Saturday, December 8, 2007

Top five favorite Christmas albums

(not in any particular order)

A Charlie Brown Christmas (Starbucks version) - Featuring the "eight-year-old Beethoven kid" named Schroeder on piano, bassist Pigpen, and guitarist Snoopy. Includes such classics as O Tannenbaum, Linus and Lucy, Skating, Fur Elise, and Hark, The Herald Angels Sing, to name a few. I love it.

What other reviewers are saying:

Eight-year-old Psychiatrist Lucy Van Pelt, a self-proclaimed groupie says, "Beethoven - it's always Beethoven. He is going to marry me someday, you know - unless Beethoven keeps getting in the way."

"That Pigpen, he sure can play bass," said Charlie Brown. "I don't know how he can even see what he is doing with that constant dust cloud around him, but he sure can play. I wish I could play something," added Brown.



Handel for the Holidays - A classic culminating in the Messiah, Hallelujah Chorus (track 25). Offered for only $7.98 at Amazon and Borders. With performances by English Baroque Soloists, English Chamber Orchestra, Academy of St. Martin-in-the-Fields, Bavarian Radio Symphony Orchestra & Chorus, Musica Alta Ripa, et al. I can put this on while cleaning or decorating and enjoy all 25 tracks, or what I do a lot of the time is just go right to the end. I'm always trying to jump to the "glory" part. Oh well... Click here to hear and enjoy a sample from Amazon.com>>>


The Blind Boys of Alabama's Go Tell It On the Mountain.

This is the group's first Christmas album in their 60-year history. This 12-song collection features genre-crossing guest vocal appearances by Solomon Burke, George Clinton, Michael Franti, Chrissie Hynde, Shelby Lynne, Les McCann, Me'Shell Ndeg├łOcello, Aaron Neville, Mavis Staples, and Tom Waits. There are special instrumental guest performances by Richard Thompson (electric guitar) and Robert Randolph (pedal steel guitar) in addition to a superb studio band, led by organist John Medeski (of Medeski, Martin & Wood fame) with jump-blues guitar ace Duke Robillard and the peerless rhythm section of Danny Thompson (double bass) and Michael Jerome (drums). A percentage of the royalties from the this album are donated to the American Diabetes Association. Truly awesome music.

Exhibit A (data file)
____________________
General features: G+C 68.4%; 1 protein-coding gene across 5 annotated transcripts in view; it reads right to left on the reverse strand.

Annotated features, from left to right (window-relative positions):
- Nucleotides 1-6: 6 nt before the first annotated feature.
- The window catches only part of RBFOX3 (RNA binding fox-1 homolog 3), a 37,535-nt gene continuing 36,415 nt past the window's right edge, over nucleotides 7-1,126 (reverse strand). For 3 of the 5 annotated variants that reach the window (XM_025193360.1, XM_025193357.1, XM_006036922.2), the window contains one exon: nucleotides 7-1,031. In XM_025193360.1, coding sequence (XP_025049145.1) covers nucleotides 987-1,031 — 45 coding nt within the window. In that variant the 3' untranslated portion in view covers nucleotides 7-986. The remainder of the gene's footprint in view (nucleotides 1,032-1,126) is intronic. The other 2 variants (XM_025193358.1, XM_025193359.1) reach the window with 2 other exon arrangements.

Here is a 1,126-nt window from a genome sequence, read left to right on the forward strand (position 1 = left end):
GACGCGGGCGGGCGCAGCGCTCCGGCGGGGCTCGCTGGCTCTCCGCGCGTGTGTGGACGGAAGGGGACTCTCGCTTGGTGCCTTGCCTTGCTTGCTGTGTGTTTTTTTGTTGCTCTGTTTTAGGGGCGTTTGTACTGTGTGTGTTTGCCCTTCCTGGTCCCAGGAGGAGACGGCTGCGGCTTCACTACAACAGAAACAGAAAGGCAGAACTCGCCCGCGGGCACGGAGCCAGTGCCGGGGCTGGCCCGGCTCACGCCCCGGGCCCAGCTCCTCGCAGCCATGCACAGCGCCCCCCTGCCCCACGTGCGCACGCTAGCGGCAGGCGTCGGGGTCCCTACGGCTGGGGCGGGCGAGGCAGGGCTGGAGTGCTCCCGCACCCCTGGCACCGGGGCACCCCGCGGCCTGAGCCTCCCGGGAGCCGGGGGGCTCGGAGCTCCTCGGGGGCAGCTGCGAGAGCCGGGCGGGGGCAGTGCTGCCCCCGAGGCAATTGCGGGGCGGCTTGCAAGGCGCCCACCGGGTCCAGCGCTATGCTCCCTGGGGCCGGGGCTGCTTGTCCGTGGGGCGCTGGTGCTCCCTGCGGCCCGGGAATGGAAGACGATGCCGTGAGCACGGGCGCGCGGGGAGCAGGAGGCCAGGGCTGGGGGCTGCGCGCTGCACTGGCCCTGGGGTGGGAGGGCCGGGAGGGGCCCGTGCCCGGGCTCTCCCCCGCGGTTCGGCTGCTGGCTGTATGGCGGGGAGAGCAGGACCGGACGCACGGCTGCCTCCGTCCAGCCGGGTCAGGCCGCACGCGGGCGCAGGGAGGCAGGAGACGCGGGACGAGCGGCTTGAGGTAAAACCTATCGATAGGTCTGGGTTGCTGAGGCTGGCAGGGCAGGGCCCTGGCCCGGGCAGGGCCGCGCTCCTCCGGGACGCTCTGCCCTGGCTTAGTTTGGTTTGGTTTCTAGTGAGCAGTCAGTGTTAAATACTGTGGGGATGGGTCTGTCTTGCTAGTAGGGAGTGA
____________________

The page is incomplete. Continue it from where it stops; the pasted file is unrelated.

City on a Hill: It's Christmas Time One of the things I love about this album is that these are really, really talented and uniquely gifted Christian artists who are not copycats of the secular pop genre. The project has selected contemporary artists who are above all worshipful, and who have also immensely contributed to music - Christian and pop. My top picks on the album: Sarah Groves' Child of Love, Terry Scott Taylor's Holy Emmanuel, Jars of Clay's Bethlehem Town, Third Day's Manger Throne, Out of Eden's Do you hear what I hear? and Sixpence None the Richer's Silent Night.



A Merry Little Christmas - Eric Darken produced some really great pop-rock traditional Christmas tunes in 1999. As always with Mr. Darken, these are well produced and expertly played arrangements by Nashville studio singers and musicians. I don't believe it's available any longer for sale, but is really well done. Some of my faves: O Come All Ye Faithful, We Three Kings, O Holy Night, Joy to the World, God Rest Ye Merry Gentlemen, The Herald Angels Sing, Go Tell It On the Mountain, I Saw Three Ships, and White Christmas.

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